How, then, can we distinguish between “positive” or “negative” personal mobility in Persuasion? Austen does find a gulf between manipulative cunning and honest perseverance. The paradigm seems to fall along gender lines: men like Captain Wentworth can aim for material mobility by taking up a profession, but women become active managers of the family income. “While Lady Elliot lived, there had been method, moderation, and economy” at Kellynch (7). Lady Russell, Anne herself, Mrs. Croft, Mrs. Harville, and even Mrs. Smith are influential and competent in dealing with finances. Even Nurse Rooke, though “not in genteel society . . . knows and transmits more of what goes on there than people who are” (127). Unable to attain financial independence through professional excellence, women in Persuasion exert autonomy by domestic and intellectual mobility. Mrs. Croft, after all, insists upon women being “rational creatures” instead of “fine ladies” (47). As rational creatures, women from Mrs. Croft to Nurse Rooke retain power and influence in alternative ways.
Financial and situational immobility are concerns for these women. As Anne reminds Captain Harville, “We live at home, quiet, confined, and our feelings prey upon us. […] You have always a profession, pursuits, business of some sort or other, to take you back into the world” (155). In a speech slightly reminiscent of Kate’s famous Taming of the Shrew finale, Anne acknowledges the essential female domestic identity of the age. Anne is not necessarily appealing for the physical mobility she assigns to men, but rather she affirms a distinct female mobility for women. Anne finds strength not in the physical power of her actions, but in her sense of self-worth based upon constancy and integrity.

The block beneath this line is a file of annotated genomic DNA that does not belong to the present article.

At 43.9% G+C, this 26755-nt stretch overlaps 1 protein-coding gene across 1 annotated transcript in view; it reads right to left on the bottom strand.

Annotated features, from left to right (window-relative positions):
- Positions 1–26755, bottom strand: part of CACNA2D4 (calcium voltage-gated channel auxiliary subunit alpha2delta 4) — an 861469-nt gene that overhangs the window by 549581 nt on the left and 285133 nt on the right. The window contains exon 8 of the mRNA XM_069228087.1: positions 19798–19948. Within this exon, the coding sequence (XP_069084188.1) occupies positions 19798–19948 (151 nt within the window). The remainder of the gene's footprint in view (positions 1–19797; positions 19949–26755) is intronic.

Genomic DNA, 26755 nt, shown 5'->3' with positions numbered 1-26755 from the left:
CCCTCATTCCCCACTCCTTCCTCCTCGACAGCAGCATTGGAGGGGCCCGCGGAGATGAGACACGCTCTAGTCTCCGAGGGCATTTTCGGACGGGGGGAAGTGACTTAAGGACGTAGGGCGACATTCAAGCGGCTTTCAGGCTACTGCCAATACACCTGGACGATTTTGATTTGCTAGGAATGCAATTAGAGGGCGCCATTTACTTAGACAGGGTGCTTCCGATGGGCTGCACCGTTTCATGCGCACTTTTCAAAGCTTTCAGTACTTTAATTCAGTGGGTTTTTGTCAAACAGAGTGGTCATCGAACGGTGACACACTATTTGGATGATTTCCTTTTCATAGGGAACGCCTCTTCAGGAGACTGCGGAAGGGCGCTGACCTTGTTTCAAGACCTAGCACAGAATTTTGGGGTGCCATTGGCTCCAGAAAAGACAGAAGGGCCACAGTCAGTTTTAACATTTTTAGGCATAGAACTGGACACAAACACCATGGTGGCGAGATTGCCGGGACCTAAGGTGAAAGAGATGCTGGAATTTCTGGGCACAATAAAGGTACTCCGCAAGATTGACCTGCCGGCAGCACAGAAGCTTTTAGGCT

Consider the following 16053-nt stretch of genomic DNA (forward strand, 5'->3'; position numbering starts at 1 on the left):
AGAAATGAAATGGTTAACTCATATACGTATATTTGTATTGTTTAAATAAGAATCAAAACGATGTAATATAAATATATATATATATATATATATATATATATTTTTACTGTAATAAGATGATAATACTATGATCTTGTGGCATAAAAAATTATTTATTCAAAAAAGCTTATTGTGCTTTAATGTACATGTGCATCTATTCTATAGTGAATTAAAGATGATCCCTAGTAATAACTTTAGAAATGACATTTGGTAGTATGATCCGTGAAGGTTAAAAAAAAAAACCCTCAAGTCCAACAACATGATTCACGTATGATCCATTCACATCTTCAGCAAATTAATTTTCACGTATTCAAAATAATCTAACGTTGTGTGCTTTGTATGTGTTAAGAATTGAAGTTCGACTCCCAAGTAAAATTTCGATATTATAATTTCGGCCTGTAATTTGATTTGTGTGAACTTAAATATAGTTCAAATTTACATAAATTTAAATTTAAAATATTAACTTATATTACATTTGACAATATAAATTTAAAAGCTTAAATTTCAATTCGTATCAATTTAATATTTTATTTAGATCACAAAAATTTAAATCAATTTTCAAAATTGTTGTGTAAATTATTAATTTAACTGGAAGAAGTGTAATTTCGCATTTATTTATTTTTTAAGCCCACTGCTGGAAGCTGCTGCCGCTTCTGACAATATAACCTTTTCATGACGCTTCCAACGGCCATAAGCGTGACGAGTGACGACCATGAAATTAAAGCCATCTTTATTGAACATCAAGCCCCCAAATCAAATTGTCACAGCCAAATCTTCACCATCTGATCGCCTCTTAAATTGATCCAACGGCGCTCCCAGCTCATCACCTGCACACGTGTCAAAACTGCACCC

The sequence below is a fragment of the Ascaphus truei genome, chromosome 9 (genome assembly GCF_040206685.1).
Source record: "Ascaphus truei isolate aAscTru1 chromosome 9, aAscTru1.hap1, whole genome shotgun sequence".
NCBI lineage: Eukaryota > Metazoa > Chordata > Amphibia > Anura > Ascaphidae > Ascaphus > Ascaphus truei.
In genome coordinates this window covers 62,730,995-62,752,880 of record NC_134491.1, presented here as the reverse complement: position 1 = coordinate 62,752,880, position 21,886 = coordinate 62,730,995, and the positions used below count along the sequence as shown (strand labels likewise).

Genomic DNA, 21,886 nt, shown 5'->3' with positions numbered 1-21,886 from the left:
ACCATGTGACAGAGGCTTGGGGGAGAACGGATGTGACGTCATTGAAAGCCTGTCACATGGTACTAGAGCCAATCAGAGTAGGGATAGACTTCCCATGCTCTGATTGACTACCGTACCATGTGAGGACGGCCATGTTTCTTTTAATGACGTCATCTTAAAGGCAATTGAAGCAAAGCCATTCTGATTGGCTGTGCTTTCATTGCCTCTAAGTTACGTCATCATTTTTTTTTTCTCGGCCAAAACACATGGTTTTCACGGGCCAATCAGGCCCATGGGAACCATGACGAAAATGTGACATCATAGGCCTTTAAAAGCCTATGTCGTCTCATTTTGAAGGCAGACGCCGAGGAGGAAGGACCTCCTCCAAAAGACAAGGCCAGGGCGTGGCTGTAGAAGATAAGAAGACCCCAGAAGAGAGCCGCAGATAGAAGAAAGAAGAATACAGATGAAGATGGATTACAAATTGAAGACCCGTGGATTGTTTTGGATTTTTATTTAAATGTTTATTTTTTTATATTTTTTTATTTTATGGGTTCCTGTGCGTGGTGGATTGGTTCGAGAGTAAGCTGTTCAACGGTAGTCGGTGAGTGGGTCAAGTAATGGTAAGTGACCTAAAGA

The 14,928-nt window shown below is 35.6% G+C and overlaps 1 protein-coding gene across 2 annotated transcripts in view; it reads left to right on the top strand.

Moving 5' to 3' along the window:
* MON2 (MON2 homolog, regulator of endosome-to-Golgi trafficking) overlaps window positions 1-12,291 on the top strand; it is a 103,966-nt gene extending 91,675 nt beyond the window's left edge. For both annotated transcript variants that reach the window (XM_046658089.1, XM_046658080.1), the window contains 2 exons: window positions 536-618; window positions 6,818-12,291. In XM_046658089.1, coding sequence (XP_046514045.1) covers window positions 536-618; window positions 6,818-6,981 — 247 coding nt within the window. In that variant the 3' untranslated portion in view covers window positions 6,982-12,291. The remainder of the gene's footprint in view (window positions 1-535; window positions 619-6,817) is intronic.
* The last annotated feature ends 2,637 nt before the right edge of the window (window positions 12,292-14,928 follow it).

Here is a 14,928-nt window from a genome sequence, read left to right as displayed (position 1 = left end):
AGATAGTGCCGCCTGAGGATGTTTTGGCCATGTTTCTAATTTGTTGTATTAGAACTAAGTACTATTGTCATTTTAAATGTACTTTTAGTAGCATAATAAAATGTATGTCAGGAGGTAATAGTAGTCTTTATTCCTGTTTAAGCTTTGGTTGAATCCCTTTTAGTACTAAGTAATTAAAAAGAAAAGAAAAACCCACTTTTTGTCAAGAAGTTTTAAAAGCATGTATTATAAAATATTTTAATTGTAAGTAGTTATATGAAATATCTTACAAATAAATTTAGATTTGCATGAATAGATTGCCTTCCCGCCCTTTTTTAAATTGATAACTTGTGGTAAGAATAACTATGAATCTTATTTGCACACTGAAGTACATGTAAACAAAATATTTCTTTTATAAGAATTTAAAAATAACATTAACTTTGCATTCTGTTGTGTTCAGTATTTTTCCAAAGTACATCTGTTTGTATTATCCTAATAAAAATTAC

No longer liminal, no longer “enisled,” Anne is the novel’s final narrative anchor. Her integrity reverberates through the final chapters. The Wentworths’ ultimate mobility is founded upon “maturity of mind, consciousness of right, and one independent fortune” (165). They may live “unshackled and free” from the system of inherited status (111). The novel’s waves of change signal the approach of potential new society. In Persuasion’s world, “human worth is to be judged by standards better and more enduring than social status” (McMaster 129). Ruffling the stagnant waters of material complacency and hierarchy, Austen predicts smooth sailing ahead in the Wentworths’ new life together.
1. London, the ultimate city for Austen, usually denotes danger or underhand action. Lydia and Wickham escape to London in Pride and Prejudice. The city is the background for Marianne Dashwood’s disappointment in Sense and Sensibility. Even in Emma, Frank Churchill disappears to London on a secretive errand. Other cities are not exempt from negative portraits either. In Mansfield Park, Portsmouth teems with squalor. Even in Northanger Abbey, Bath is an uncongenial place for Catherine Morland, endangered socially by the presumptuous and boorish John Thorpe.
2. As the final chapters demonstrate, however, Mrs. Clay has even more social mobility than we suspect; though she has devoted herself to the Elliot household, she has also captivated Mr. William Elliot, providing for herself materially in any contingency.